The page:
Download this memo (pdf)
This past December, 192 countries gathered for the 15th meeting of the United Nations Framework Convention on Climate Change in Copenhagen, Denmark. Ambitions for the Copenhagen meeting were high. UNFCCC members had agreed at their 13th meeting in Bali, Indonesia in 2007 that December 2009 would be the deadline to determine a course of action forward on a plan for global reduction of carbon dioxide emissions following the end of the first commitment period of the Kyoto Protocol in 2012.
The UNFCCC’s midterm goal for climate safety is stabilizing temperature change increase caused by humans to no more than 2 degrees Celsius over pre-industrial levels. According to analysis from Project Catalyst hitting this goal requires a 17 gigaton decrease in annual greenhouse gas emissions to 44 gigatons per year from the projected increase of global emissions of 61 gigatons by 2020 if we continue polluting at current rates (Figure 1).
The tense two weeks of negotiations in Copenhagen—preceded by an intense year of international negotiations once the Obama administration came into office—resulted in the creation of the Copenhagen Accord. This is not yet a legally binding agreement, but it does fulfill President Barack Obama’s promise prior to the Copenhagen summit that the United States was committed to getting a political agreement out of the meeting that could be implemented immediately and serve as the first step in a process to eventually produce a new international accord setting us on a pathway to climate safety.
Among the accord’s virtues are its commitment to limiting humanly caused temperature increases to no more than 2 degrees Celsius with a promise to investigate the feasibility of holding temperature increase to 1.5 degrees Celsius. It also includes a pledge of $30 billion in “quick start” financing from developed countries by 2012 to assist developing countries with adaptation to a warmer world and transition to a low-carbon economy. Progress was made in reconciling differing interpretations—primarily between the United States and China—on standards for measuring, reporting, and verifying reductions. But most importantly the accord provides for the first time an avenue for developing countries to make commitments for emission reductions, which is particularly important for moving beyond the Kyoto Protocol’s old divisions between expectations for reductions from developed and developing countries. Yet the accord is as of yet incomplete given the lack of emission reduction targets for different parties, the inconclusive determination about whether it will become a legally binding agreement, and a robust plan for how compliance with commitments for reductions will be enforced.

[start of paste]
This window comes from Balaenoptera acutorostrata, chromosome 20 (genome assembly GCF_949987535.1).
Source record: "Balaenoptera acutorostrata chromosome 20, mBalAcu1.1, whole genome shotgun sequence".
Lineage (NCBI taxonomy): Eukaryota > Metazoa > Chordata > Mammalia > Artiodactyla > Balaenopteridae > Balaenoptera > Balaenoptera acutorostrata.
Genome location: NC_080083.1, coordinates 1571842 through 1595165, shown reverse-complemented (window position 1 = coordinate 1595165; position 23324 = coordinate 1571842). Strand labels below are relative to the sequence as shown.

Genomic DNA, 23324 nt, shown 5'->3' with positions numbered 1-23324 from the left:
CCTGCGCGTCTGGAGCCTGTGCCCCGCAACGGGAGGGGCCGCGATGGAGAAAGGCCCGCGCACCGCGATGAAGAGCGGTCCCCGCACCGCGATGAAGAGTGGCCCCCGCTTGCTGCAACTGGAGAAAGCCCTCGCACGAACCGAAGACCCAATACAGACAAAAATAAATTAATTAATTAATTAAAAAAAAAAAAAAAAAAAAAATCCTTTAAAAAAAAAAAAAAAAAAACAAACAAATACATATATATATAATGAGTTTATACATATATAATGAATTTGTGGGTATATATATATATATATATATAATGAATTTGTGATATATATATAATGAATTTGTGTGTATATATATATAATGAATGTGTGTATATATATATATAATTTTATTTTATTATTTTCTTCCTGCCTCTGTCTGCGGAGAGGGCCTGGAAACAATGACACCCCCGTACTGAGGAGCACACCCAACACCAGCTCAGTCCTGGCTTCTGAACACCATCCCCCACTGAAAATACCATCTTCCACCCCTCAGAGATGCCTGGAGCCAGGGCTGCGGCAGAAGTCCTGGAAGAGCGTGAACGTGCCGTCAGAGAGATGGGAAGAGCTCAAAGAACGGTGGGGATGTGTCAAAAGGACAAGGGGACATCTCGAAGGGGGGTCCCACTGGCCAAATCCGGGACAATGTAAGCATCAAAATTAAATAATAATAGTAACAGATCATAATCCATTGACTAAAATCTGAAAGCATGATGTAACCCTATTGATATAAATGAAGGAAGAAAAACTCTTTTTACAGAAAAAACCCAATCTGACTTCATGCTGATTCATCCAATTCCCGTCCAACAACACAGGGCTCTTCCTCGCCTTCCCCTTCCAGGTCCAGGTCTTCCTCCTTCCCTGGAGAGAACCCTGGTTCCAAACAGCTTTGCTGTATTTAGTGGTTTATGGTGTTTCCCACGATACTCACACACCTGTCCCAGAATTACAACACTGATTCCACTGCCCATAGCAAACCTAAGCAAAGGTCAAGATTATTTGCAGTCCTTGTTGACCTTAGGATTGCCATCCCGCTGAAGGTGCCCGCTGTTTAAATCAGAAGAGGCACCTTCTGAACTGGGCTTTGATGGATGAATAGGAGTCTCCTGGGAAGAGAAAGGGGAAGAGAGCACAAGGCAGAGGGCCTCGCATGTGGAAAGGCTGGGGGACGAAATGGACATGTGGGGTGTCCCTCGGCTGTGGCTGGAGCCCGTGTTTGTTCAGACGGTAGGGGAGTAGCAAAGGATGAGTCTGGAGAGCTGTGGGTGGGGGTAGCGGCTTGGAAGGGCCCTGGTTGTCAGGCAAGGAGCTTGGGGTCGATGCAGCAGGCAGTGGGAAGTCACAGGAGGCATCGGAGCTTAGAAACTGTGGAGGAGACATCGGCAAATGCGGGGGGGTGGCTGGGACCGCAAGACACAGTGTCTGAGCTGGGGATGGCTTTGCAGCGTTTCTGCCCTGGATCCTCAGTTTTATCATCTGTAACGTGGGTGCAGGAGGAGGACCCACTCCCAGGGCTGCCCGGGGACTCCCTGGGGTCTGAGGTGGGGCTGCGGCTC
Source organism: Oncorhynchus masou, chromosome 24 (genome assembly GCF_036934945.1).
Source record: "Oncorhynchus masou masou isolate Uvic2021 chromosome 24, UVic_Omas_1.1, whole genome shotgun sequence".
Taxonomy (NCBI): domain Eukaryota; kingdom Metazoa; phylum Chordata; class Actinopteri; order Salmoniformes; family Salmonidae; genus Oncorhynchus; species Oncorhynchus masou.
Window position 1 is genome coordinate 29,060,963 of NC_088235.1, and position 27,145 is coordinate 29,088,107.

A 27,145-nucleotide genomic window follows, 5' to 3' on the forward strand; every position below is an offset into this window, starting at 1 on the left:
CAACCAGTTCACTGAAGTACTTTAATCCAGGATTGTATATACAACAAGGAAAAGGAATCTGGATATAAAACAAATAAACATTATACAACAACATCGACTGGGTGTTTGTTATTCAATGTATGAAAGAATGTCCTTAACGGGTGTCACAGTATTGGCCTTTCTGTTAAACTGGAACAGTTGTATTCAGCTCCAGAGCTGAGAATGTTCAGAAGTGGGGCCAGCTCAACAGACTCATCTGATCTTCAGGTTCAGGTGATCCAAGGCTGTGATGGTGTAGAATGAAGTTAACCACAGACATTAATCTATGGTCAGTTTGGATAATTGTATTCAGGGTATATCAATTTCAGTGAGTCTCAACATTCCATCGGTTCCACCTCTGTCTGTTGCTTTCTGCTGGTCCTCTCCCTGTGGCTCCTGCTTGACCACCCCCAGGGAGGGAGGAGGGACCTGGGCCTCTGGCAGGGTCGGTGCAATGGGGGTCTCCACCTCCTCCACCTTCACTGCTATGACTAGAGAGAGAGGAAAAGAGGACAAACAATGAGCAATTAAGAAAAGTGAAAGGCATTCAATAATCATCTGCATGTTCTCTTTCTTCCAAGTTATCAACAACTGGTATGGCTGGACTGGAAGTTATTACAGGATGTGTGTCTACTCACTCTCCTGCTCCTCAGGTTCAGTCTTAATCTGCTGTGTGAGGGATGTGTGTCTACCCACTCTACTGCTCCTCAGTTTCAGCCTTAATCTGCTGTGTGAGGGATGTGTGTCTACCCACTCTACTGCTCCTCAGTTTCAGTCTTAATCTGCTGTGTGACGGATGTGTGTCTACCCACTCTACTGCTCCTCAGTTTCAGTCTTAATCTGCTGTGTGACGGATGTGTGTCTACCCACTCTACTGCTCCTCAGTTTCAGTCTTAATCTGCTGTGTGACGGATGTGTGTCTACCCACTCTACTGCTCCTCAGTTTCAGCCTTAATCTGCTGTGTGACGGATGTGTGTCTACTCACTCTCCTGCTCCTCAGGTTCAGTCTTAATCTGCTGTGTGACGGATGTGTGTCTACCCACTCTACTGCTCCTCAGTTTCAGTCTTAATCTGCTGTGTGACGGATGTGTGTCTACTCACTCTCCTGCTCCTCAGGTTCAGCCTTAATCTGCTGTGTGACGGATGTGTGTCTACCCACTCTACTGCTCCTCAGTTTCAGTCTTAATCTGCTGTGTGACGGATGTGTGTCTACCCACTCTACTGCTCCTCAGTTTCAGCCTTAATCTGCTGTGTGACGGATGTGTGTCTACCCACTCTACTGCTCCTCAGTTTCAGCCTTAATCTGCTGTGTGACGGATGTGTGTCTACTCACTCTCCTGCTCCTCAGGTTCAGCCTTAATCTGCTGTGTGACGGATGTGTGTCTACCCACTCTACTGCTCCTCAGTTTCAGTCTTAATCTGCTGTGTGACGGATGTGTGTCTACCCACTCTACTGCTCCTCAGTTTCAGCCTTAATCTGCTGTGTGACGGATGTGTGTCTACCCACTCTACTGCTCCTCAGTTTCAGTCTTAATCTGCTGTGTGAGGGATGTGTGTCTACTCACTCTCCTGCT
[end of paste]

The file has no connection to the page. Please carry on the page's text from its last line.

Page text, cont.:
These gaps will be addressed over the next year of negotiations, but the accord has already provided us with the information needed to determine where we are on the path to achieving climate safety. The initial deadline for submitting commitments under the Copenhagen Accord was this past January 31. According to the UNFCCC, 92 countries, including the 27-member European Union, have now made commitments to the accord, representing over 80 percent of global emissions.
Submissions so far by parties signing on to the Copenhagen Accord show improvement compared to modeling from Project Catalyst and analysis by the Center for American Progress prior to the Copenhagen summit of existing commitments for reductions by the world’s largest emitters. The high end of proposals for reductions from all countries under the accord has gone from 8.7 gigatons of abatement by 2020 compared to a business-as-usual scenario up to 8.9 gigatons of reductions compared to a business-as-usual scenario. The low end of proposals has improved from 3.6 gigatons to 4.9 gigatons, contingent, for example, on whether the United States will meet its stated commitment to emission reductions and whether developed countries provide sufficient financial incentives for developing countries to meet their targets.
According to Project Catalyst, emission reductions on the low end have improved largely due to countries such as Brazil and Indonesia strengthening their own direct commitments for reductions, rather than, for example, only providing a less expensive offset market through deforestation projects for developed countries. These figures also still include the pre-Copenhagen commitments from major emitting countries in the developing world such as China and India to reduce their emissions by 13 percent and 19 percent respectively below a “business-as-usual” growth in emissions (Figure 2).